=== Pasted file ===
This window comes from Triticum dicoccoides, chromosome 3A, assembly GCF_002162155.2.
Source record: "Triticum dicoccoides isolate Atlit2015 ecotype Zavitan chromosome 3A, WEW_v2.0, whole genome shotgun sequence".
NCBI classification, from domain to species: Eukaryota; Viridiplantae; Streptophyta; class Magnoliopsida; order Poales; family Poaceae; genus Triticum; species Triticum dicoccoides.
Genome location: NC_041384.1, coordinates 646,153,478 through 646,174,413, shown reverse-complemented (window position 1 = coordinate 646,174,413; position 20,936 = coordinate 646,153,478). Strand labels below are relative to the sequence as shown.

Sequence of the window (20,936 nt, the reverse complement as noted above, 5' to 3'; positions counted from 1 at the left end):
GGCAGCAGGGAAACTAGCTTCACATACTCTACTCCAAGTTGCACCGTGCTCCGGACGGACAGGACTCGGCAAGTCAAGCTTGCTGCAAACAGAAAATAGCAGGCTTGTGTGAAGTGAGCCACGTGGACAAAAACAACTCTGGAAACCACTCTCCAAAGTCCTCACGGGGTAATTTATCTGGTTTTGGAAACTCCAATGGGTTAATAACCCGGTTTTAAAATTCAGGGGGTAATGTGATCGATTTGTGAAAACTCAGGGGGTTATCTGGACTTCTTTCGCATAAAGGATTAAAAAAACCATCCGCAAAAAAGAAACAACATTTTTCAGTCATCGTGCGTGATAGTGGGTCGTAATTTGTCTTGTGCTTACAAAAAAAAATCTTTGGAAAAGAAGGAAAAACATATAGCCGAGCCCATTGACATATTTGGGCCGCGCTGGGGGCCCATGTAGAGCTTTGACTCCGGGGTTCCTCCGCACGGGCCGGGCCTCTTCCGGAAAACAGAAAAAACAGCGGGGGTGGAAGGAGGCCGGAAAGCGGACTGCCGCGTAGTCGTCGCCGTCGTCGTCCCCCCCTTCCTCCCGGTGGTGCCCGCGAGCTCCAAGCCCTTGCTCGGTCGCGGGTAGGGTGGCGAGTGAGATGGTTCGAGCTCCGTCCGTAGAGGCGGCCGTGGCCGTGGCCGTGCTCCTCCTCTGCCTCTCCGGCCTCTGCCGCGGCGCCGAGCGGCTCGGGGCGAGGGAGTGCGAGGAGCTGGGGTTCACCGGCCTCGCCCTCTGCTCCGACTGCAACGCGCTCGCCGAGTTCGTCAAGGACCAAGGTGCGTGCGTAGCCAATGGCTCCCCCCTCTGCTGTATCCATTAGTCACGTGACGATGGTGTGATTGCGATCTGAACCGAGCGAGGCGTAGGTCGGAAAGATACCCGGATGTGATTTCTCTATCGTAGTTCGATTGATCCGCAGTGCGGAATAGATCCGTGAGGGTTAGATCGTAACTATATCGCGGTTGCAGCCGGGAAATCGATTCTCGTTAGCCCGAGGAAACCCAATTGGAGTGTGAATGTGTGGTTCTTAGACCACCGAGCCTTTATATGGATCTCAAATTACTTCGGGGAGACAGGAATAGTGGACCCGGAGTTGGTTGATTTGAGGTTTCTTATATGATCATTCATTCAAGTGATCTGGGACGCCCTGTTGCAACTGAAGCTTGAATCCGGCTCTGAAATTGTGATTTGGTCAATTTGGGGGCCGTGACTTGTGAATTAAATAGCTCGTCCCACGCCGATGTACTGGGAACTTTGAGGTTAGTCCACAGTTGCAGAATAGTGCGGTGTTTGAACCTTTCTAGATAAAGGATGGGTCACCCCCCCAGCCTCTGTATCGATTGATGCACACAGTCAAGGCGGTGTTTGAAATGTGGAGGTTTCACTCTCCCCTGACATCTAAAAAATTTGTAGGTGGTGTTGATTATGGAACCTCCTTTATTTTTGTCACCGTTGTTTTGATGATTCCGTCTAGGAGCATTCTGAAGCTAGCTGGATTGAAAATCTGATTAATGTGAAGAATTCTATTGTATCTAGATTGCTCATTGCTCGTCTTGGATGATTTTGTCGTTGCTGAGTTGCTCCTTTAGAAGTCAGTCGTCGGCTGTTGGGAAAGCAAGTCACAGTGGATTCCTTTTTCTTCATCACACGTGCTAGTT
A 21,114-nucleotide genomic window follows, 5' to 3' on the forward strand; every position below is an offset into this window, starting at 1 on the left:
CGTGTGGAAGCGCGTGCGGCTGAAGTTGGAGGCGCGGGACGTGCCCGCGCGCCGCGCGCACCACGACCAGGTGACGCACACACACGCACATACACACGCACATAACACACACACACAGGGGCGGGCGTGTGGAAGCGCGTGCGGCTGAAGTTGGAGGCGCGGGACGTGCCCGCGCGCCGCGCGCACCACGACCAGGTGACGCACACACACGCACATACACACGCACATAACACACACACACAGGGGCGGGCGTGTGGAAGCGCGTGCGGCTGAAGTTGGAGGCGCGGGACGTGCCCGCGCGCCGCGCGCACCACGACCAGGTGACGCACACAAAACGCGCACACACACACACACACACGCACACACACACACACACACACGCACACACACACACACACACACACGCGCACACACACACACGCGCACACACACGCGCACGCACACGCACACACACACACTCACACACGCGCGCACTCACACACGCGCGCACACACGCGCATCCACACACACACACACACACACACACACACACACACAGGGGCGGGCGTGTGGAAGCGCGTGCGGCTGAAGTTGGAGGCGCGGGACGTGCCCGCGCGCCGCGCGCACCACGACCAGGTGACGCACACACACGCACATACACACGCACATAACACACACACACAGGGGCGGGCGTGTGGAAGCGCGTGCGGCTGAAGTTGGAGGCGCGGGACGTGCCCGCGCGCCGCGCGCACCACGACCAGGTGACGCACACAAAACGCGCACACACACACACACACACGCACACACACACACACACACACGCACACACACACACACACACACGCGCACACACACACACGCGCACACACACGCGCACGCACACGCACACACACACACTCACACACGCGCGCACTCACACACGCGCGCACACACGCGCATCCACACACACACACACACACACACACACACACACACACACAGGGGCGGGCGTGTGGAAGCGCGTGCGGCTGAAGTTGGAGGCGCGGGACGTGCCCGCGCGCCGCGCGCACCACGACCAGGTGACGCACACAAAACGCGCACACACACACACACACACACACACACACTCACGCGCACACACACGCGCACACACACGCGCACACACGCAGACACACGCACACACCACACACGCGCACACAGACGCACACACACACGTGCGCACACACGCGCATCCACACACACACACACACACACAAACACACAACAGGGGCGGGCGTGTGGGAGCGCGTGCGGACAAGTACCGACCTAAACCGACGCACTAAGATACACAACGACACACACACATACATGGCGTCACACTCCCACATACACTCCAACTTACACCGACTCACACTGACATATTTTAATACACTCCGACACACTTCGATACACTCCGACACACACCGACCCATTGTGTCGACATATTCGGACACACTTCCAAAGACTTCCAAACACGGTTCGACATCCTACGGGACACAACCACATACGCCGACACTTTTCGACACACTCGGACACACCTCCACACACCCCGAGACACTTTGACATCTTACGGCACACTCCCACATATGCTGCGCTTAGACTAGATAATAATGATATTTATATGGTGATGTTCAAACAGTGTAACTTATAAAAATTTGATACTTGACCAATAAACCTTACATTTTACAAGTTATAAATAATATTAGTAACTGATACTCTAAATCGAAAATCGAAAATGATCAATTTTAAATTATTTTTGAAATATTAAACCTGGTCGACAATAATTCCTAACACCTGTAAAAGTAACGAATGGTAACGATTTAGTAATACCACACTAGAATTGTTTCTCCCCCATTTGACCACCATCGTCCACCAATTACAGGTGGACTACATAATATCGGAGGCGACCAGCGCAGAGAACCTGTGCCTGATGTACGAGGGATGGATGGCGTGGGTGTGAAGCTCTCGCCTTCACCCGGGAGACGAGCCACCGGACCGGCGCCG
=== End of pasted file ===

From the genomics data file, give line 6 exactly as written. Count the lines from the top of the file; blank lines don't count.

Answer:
GGCAGCAGGGAAACTAGCTTCACATACTCTACTCCAAGTTGCACCGTGCTCCGGACGGACAGGACTCGGCAAGTCAAGCTTGCTGCAAACAGAAAATAGCAGGCTTGTGTGAAGTGAGCCACGTGGACAAAAACAACTCTGGAAACCACTCTCCAAAGTCCTCACGGGGTAATTTATCTGGTTTTGGAAACTCCAATGGGTTAATAACCCGGTTTTAAAATTCAGGGGGTAATGTGATCGATTTGTGAAAACTCAGGGGGTTATCTGGACTTCTTTCGCATAAAGGATTAAAAAAACCATCCGCAAAAAAGAAACAACATTTTTCAGTCATCGTGCGTGATAGTGGGTCGTAATTTGTCTTGTGCTTACAAAAAAAAATCTTTGGAAAAGAAGGAAAAACATATAGCCGAGCCCATTGACATATTTGGGCCGCGCTGGGGGCCCATGTAGAGCTTTGACTCCGGGGTTCCTCCGCACGGGCCGGGCCTCTTCCGGAAAACAGAAAAAACAGCGGGGGTGGAAGGAGGCCGGAAAGCGGACTGCCGCGTAGTCGTCGCCGTCGTCGTCCCCCCCTTCCTCCCGGTGGTGCCCGCGAGCTCCAAGCCCTTGCTCGGTCGCGGGTAGGGTGGCGAGTGAGATGGTTCGAGCTCCGTCCGTAGAGGCGGCCGTGGCCGTGGCCGTGCTCCTCCTCTGCCTCTCCGGCCTCTGCCGCGGCGCCGAGCGGCTCGGGGCGAGGGAGTGCGAGGAGCTGGGGTTCACCGGCCTCGCCCTCTGCTCCGACTGCAACGCGCTCGCCGAGTTCGTCAAGGACCAAGGTGCGTGCGTAGCCAATGGCTCCCCCCTCTGCTGTATCCATTAGTCACGTGACGATGGTGTGATTGCGATCTGAACCGAGCGAGGCGTAGGTCGGAAAGATACCCGGATGTGATTTCTCTATCGTAGTTCGATTGATCCGCAGTGCGGAATAGATCCGTGAGGGTTAGATCGTAACTATATCGCGGTTGCAGCCGGGAAATCGATTCTCGTTAGCCCGAGGAAACCCAATTGGAGTGTGAATGTGTGGTTCTTAGACCACCGAGCCTTTATATGGATCTCAAATTACTTCGGGGAGACAGGAATAGTGGACCCGGAGTTGGTTGATTTGAGGTTTCTTATATGATCATTCATTCAAGTGATCTGGGACGCCCTGTTGCAACTGAAGCTTGAATCCGGCTCTGAAATTGTGATTTGGTCAATTTGGGGGCCGTGACTTGTGAATTAAATAGCTCGTCCCACGCCGATGTACTGGGAACTTTGAGGTTAGTCCACAGTTGCAGAATAGTGCGGTGTTTGAACCTTTCTAGATAAAGGATGGGTCACCCCCCCAGCCTCTGTATCGATTGATGCACACAGTCAAGGCGGTGTTTGAAATGTGGAGGTTTCACTCTCCCCTGACATCTAAAAAATTTGTAGGTGGTGTTGATTATGGAACCTCCTTTATTTTTGTCACCGTTGTTTTGATGATTCCGTCTAGGAGCATTCTGAAGCTAGCTGGATTGAAAATCTGATTAATGTGAAGAATTCTATTGTATCTAGATTGCTCATTGCTCGTCTTGGATGATTTTGTCGTTGCTGAGTTGCTCCTTTAGAAGTCAGTCGTCGGCTGTTGGGAAAGCAAGTCACAGTGGATTCCTTTTTCTTCATCACACGTGCTAGTT